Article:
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TECHNICAL PAPERS

Dynamic Behavior of an AMB/Supported Rotor Subject to Parametric Excitation

[+] Author and Article Information
Y. A. Amer, A. S. Sabbah

Department of Mathematics, Faculty of Science, Zagazig University, Zagazig, Egypt

M. H. Eissa

Department of Engineering Mathematics, Faculty of Electronic Engineering, Menouf 32952, Egypt

U. H. Hegazy1

Department of Mathematics, Faculty of Science, Al-Azhar University, Gaza, Palestineuhijazy@yahoo.com

1

Corresponding author. Present address: Department of Mathematics, Faculty of Science, Zagazig University, Zagazig, Egypt.

J. Vib. Acoust 128(5), 646-652 (Feb 14, 2006) (7 pages) doi:10.1115/1.2202163 History: Received April 01, 2005; Revised February 14, 2006

The dynamical behavior of a parametrically excited simple rigid disk-rotor supported by active magnetic bearings (AMB) is investigated, without gyroscopic effects. The principal parametric resonance case is considered and studied. The motion of the rotor is modeled by a coupled second-order nonlinear ordinary differential equations. Their approximate solutions are sought applying the method of multiple scales. A reduced system of four first-order ordinary differential equations are determined to describe the time variation of the amplitudes and phases of the vibration in the horizontal and vertical directions. The steady-state response and the stability of the solutions for various parameters are studied numerically, using the frequency response function method. The numerical results show that the system behavior includes multiple solutions, jump phenomenon, and sensitive dependence on initial conditions. It is also shown that the system parameters have different effects on the nonlinear response of the rotor. Results are compared to previously published work.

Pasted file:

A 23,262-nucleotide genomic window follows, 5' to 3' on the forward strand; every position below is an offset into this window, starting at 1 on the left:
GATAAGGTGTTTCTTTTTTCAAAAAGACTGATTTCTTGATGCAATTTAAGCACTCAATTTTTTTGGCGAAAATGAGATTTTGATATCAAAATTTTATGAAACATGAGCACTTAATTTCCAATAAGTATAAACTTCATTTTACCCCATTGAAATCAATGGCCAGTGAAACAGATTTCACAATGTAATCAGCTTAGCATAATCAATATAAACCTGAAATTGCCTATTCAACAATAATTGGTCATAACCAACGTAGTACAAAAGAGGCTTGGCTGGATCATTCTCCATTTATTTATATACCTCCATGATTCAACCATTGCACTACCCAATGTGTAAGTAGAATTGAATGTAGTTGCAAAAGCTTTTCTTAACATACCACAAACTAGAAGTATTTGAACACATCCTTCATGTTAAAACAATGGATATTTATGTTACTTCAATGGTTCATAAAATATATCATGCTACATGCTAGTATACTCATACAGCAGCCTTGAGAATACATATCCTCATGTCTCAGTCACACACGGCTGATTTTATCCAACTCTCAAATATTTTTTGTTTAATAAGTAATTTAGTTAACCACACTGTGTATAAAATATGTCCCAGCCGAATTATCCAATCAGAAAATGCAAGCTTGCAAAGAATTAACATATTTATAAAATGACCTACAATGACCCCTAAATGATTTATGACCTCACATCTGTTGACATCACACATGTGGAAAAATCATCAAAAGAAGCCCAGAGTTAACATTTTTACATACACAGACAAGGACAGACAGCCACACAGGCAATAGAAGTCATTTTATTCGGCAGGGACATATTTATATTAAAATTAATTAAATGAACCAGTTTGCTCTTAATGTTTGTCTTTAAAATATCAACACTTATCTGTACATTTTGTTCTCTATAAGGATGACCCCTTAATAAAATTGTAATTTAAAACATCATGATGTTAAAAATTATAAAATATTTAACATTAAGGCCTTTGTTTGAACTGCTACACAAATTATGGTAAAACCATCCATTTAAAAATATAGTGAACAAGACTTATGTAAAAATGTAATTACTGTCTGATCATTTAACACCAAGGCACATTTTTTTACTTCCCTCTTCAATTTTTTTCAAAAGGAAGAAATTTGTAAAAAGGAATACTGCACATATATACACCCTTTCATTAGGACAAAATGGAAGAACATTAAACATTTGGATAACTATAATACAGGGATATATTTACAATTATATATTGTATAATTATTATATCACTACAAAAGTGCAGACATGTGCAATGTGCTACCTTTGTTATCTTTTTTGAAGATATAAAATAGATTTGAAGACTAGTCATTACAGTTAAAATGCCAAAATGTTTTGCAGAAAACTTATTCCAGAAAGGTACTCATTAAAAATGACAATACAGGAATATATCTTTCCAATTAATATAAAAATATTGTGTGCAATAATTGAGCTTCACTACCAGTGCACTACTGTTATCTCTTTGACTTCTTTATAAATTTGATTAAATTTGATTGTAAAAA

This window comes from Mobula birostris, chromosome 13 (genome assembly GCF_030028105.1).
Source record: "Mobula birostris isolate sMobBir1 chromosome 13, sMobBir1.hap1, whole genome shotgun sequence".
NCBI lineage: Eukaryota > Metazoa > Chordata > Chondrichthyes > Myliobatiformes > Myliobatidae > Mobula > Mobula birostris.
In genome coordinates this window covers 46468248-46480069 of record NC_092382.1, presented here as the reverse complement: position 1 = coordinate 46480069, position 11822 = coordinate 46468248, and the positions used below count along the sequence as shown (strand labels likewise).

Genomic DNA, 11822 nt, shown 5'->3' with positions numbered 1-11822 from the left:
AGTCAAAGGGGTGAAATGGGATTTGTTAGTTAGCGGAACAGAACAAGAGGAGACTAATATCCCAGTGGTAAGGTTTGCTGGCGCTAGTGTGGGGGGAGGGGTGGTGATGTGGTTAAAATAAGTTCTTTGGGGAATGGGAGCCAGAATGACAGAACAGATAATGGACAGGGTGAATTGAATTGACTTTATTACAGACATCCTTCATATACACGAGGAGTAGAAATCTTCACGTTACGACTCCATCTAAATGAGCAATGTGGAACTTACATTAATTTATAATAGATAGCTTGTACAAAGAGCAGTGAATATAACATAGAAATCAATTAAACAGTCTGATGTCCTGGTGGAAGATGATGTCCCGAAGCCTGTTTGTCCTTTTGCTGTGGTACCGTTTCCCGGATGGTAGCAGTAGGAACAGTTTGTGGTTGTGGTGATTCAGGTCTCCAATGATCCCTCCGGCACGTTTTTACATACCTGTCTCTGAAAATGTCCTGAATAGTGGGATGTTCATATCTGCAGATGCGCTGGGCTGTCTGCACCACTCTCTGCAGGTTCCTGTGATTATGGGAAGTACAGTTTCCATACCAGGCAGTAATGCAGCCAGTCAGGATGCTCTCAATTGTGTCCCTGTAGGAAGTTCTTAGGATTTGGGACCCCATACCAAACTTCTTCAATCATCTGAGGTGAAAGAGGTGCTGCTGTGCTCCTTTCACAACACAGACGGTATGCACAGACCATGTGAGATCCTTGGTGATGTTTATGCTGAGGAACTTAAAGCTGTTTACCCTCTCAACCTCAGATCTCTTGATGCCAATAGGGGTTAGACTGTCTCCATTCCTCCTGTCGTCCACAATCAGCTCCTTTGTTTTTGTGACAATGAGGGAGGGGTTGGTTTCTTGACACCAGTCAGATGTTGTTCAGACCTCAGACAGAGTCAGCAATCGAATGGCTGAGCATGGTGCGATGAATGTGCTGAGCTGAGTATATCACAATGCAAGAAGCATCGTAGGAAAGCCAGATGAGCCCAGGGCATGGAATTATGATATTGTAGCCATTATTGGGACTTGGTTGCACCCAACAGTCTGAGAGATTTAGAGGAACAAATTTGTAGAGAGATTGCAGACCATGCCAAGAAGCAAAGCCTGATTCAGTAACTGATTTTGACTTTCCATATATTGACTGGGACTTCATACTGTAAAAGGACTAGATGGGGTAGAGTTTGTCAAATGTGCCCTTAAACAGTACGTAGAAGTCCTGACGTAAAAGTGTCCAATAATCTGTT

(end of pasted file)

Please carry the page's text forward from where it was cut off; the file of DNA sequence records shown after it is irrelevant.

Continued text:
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Copyright © 2006 by American Society of Mechanical Engineers
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Figures

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Figure 1

Model of a rigid rotor with active magnetic bearings (A,B) and sensors (C,D)

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Figure 2

Schematic for modeling magnetic forces acting on the rotor

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Figure 3

The response solution (physical coefficients are: Ω=6.0, ω=3.0, μ=0.02, f=0.5, αi, i=1,2,…7 are −0.9, 0.05, −0.011, −0.016, 0.00002, 0.0001, and −0.018, respectively)

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Figure 4

Nonresonant time response solution (physical coefficients are: Ω=2.5, ω=3.0, μ=0.02, f=0.5, αi, i=1,2,…,7 are −0.9, 0.05, −0.011,−0.016, 0.00002, 0.0001, and −0.018, respectively)

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Figure 5

Principal parametric resonance solution

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Figure 7

Numerical solution under various values of the system parameters

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Figure 6

The system is sensitive to initial conditions

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